In Practice

Putting social psychology to work for you

Do I Need Help?

Do you need to see a psychologist?

Do I need help?

Do I need help?

The length of time people typically wait before seeking psychological help is astounding.

For example, in the couples therapy field, distressed couples wait an average of 5-6 years after the onset of relationship problems before seeing a therapist.

In my clinical practice where I see clients with anxiety, depression, and eating disorders, at least half of my clients are already taking medication by the time they come to see me. Most people try medication (or even multiple medications) long before they try psychotherapy.

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If you're asking yourself "Do I need help?" here are some factors to consider.

Is your own plan just to try harder at the strategies you've already been trying?

When people have been struggling with a problem and they have a setback, they often plan to just try harder to overcome their problem. This is especially true with binge eating disorders.

This approach of "more of the same, but trying harder" is setting yourself up to fail. Seeing a psychologist will help you get some NEW strategies, ones you haven't been able to figure out on your own.

Are you doing a lot of thinking about why you keep doing what you do?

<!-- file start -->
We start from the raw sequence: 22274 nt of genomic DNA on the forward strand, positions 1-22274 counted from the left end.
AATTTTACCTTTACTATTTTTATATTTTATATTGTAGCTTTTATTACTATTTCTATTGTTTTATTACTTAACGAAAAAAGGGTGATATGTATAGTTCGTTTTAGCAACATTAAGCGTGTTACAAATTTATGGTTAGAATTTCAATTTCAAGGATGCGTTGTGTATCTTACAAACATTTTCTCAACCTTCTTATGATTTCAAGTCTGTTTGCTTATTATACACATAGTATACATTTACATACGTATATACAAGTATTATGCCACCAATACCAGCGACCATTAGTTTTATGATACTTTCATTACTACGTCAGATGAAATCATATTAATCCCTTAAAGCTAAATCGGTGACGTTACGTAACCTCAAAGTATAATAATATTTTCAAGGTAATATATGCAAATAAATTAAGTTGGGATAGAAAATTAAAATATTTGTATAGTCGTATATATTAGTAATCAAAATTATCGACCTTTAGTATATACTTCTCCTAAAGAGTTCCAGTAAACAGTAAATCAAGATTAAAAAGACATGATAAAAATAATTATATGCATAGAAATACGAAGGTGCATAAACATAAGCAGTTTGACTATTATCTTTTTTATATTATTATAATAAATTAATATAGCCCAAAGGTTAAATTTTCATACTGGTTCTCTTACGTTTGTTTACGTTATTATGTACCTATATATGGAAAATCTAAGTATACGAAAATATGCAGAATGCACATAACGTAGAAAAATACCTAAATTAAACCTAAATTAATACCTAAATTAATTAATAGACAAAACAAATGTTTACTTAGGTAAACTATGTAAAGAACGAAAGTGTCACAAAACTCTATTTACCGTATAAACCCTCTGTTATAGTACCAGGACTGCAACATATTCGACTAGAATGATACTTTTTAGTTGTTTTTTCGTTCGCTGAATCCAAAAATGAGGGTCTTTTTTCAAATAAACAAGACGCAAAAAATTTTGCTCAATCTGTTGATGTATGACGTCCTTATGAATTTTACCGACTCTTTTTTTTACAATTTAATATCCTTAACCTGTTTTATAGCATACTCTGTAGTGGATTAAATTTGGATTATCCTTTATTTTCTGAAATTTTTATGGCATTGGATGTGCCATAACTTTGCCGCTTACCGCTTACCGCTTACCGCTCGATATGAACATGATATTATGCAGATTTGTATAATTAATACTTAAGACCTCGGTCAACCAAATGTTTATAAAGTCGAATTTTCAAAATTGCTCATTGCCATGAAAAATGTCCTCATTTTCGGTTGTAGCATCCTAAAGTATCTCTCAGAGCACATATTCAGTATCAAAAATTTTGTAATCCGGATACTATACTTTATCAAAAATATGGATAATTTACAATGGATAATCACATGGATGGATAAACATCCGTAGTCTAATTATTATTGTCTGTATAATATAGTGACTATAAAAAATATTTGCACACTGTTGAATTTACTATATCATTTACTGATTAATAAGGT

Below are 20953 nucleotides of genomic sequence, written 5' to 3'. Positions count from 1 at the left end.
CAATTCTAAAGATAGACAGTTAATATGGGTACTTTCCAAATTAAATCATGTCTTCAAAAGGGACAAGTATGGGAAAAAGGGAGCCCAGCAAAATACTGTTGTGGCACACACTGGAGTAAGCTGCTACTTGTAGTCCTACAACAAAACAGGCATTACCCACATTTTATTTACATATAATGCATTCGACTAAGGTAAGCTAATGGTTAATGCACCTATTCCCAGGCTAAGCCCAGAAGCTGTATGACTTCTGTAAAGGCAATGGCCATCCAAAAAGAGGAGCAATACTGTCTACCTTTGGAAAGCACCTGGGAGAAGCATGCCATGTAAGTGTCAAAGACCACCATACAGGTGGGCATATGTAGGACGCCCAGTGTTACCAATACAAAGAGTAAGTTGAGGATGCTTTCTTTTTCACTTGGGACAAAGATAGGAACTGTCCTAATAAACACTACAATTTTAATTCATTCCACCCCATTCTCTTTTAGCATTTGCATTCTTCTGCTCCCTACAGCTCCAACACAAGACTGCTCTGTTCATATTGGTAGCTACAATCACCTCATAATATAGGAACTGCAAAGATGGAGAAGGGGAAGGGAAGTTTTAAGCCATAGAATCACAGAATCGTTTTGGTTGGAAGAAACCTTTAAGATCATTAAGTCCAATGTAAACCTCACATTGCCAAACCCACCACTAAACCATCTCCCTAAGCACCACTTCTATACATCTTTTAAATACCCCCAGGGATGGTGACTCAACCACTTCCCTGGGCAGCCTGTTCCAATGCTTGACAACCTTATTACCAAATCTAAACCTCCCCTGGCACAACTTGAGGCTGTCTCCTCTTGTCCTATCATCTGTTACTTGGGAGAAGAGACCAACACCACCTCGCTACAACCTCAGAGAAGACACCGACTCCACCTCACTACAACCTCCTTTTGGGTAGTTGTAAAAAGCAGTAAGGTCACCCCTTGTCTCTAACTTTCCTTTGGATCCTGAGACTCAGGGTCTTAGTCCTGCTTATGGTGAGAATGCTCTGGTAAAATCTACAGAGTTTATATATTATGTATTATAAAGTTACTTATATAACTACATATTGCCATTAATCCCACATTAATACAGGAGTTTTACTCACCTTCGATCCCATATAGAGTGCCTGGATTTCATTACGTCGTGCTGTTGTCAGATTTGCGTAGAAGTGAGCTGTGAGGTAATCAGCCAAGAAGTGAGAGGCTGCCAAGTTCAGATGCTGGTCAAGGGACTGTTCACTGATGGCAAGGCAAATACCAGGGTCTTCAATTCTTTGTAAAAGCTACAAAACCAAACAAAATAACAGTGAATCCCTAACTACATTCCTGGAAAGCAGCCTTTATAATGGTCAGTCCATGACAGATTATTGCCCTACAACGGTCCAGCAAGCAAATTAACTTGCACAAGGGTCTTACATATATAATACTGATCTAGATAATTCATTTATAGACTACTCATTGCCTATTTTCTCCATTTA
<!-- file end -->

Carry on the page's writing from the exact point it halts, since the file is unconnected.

Overthinking about the causes of your problems is a common type of rumination. Rumination impairs problem solving and tends to lead to avoidance coping.

Cognitive Behavioral Therapy (CBT) and Acceptance and Commitment Therapy (ACT) offer some very useful strategies for overcoming rumination.

Are you scared of getting stuck seeing a psychologist for a long time?

Sometimes people are hesistant to make an investment in themselves. You don't need to see a therapist for eons. Sometimes people see a psychologist for only a handful sessions just to move themselves a few steps forward with their problem, and then continue on themselves. Even if you have long standing problems that can't be completely solved in a few sessions, doing a short-term piece of work (and returning later if you want to) is a valid way to use therapy.

Intolerance of uncertainty

People with anxiety symptoms tend to avoid doing things unless they can be absolutely certain of a positive outcome. Therapy doesn't offer this but part of seeing a therapist is learning how to tolerate uncertainty. Learning to tolerate exposing yourself to situations where a positive outcome isn't guaranteed will help you feel less anxious and have more success in life.

Is anyone else telling you that you need help?

If other people are telling you that you need help, this is a good sign that you could potentially benefit from it. For example, I quite often have male clients come to see me after a marriage breakup and tell me they regret having refused their partners' repeated requests to go to marriage counseling. 

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photo credit: gruntzook via photopin cc

Alice Boyes, Ph.D. translates principles from Cognitive Behavioral Therapy and social psychology into tips people can use in their everyday lives.

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